Gabe Easter

Melpomene and Thalia

It’s sometimes strange being in new places with people we both knew and loved yet knowing I’m the only one there.  I examined the pastel painted walls of my parents’ new home, a reward of long, strenuous years of hard work and determination.

 

It’s just another one of many places, many things Linzi will never be here to witness or experience. 

 

She lingers.  Not in some dominating and overwhelming way.  Her presence is just…missed.

  

My daughter is the absolute greatest thing to emerge from what was our love story, and while I adore her, and am excited to see her progress throughout the course of her entire life, each new accomplishment, each new goal met, each new milestone…all of it comes with tears attached, both happy and sad.

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Three Divorces and a Funeral

There’s a phase of grief that is seldom spoken of that I think all of us visit at one point in time or another: annoyance.
 
I hate comparisons. Don’t get me wrong. I understand people’s wont and need to empathize when they hear my story. I do. I know that most of them, for the most part, mean well.
 
I also understand people have experienced loss, and on whatever level, that brings them a bit closer to knowing how I feel. Even closer still, I understand that people have lost their spouses just as I have.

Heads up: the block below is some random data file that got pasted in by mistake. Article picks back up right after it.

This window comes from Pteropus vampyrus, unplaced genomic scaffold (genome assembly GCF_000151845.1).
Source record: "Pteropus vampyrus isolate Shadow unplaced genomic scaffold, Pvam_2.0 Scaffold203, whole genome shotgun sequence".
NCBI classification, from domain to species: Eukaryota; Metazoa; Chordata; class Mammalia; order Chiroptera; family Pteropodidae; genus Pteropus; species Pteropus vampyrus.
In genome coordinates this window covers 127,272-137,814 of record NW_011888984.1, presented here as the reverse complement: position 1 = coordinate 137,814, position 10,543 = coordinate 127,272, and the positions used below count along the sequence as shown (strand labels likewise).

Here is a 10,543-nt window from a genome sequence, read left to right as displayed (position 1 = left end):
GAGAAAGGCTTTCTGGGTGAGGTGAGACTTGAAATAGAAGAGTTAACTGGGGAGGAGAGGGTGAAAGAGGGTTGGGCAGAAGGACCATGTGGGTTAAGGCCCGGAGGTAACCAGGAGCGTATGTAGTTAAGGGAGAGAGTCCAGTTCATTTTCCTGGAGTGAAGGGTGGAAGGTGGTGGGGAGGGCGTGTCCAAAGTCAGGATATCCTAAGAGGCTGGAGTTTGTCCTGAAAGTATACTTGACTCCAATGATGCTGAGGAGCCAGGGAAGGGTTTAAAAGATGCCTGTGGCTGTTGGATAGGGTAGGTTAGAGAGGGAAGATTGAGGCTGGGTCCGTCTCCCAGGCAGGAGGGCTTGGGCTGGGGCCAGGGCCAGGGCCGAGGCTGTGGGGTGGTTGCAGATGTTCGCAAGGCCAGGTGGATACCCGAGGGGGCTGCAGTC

There’s a difference between empathizing, however, and comparing. What I won’t understand is people’s need to compare.
 
Someone’s pet dying was just as hard on them as me losing my wife. Someone losing their grandfather they hardly ever spoke to supposedly carrying the same weight as my wife who I sat and watched take her last breath. Someone losing their childhood friend, or a sibling, or...insert anything, the list is endless.
 
In my head, I make attempts to rationalize their meaning and why they’d feel it was on the same scale and sometimes I can get my head to wrap around it. 
 
The one comparison that irks me the most out of all of them, however, when being stacked up against the love of my life: divorce.
 
I had someone close to me, not but a few days following Linzi’s death, say to me, “I feel like my pain is so much worse because I have to live with this rejection and watch this person live on and be happy without me, whereas what you had was beautiful, ya know?”
 
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